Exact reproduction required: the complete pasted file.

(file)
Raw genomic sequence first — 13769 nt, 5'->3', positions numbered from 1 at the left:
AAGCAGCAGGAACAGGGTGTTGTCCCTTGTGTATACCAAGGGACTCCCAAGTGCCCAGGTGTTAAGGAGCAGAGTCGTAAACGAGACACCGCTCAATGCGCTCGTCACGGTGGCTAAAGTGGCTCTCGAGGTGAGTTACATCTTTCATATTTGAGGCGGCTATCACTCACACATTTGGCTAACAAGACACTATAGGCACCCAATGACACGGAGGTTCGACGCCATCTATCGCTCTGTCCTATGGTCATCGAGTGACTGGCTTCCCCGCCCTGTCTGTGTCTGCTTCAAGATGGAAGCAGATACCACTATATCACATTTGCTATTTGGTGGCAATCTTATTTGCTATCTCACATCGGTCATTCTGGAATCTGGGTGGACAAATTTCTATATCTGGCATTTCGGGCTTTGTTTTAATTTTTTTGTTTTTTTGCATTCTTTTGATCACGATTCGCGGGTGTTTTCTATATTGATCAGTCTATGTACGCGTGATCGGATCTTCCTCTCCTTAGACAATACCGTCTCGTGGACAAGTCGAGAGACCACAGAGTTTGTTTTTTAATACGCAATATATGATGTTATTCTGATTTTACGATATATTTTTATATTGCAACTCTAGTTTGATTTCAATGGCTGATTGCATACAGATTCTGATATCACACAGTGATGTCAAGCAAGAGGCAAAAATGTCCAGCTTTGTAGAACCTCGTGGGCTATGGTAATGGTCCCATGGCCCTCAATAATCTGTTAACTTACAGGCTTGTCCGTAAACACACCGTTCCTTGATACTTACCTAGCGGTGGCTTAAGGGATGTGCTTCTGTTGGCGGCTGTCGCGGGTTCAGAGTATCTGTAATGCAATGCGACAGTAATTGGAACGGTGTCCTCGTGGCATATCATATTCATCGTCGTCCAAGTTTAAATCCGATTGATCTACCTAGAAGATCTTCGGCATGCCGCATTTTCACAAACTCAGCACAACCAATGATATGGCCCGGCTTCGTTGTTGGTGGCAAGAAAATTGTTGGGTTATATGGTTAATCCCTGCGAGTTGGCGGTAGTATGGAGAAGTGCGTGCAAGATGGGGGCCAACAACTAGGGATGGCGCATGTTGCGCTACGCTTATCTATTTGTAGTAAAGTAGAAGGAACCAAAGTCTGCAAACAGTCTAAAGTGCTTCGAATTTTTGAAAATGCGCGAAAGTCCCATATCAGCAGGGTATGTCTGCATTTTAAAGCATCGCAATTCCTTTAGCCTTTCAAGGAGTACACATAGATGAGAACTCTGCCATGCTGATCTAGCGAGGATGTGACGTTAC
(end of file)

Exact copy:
Raw genomic sequence first — 13769 nt, 5'->3', positions numbered from 1 at the left:
AAGCAGCAGGAACAGGGTGTTGTCCCTTGTGTATACCAAGGGACTCCCAAGTGCCCAGGTGTTAAGGAGCAGAGTCGTAAACGAGACACCGCTCAATGCGCTCGTCACGGTGGCTAAAGTGGCTCTCGAGGTGAGTTACATCTTTCATATTTGAGGCGGCTATCACTCACACATTTGGCTAACAAGACACTATAGGCACCCAATGACACGGAGGTTCGACGCCATCTATCGCTCTGTCCTATGGTCATCGAGTGACTGGCTTCCCCGCCCTGTCTGTGTCTGCTTCAAGATGGAAGCAGATACCACTATATCACATTTGCTATTTGGTGGCAATCTTATTTGCTATCTCACATCGGTCATTCTGGAATCTGGGTGGACAAATTTCTATATCTGGCATTTCGGGCTTTGTTTTAATTTTTTTGTTTTTTTGCATTCTTTTGATCACGATTCGCGGGTGTTTTCTATATTGATCAGTCTATGTACGCGTGATCGGATCTTCCTCTCCTTAGACAATACCGTCTCGTGGACAAGTCGAGAGACCACAGAGTTTGTTTTTTAATACGCAATATATGATGTTATTCTGATTTTACGATATATTTTTATATTGCAACTCTAGTTTGATTTCAATGGCTGATTGCATACAGATTCTGATATCACACAGTGATGTCAAGCAAGAGGCAAAAATGTCCAGCTTTGTAGAACCTCGTGGGCTATGGTAATGGTCCCATGGCCCTCAATAATCTGTTAACTTACAGGCTTGTCCGTAAACACACCGTTCCTTGATACTTACCTAGCGGTGGCTTAAGGGATGTGCTTCTGTTGGCGGCTGTCGCGGGTTCAGAGTATCTGTAATGCAATGCGACAGTAATTGGAACGGTGTCCTCGTGGCATATCATATTCATCGTCGTCCAAGTTTAAATCCGATTGATCTACCTAGAAGATCTTCGGCATGCCGCATTTTCACAAACTCAGCACAACCAATGATATGGCCCGGCTTCGTTGTTGGTGGCAAGAAAATTGTTGGGTTATATGGTTAATCCCTGCGAGTTGGCGGTAGTATGGAGAAGTGCGTGCAAGATGGGGGCCAACAACTAGGGATGGCGCATGTTGCGCTACGCTTATCTATTTGTAGTAAAGTAGAAGGAACCAAAGTCTGCAAACAGTCTAAAGTGCTTCGAATTTTTGAAAATGCGCGAAAGTCCCATATCAGCAGGGTATGTCTGCATTTTAAAGCATCGCAATTCCTTTAGCCTTTCAAGGAGTACACATAGATGAGAACTCTGCCATGCTGATCTAGCGAGGATGTGACGTTAC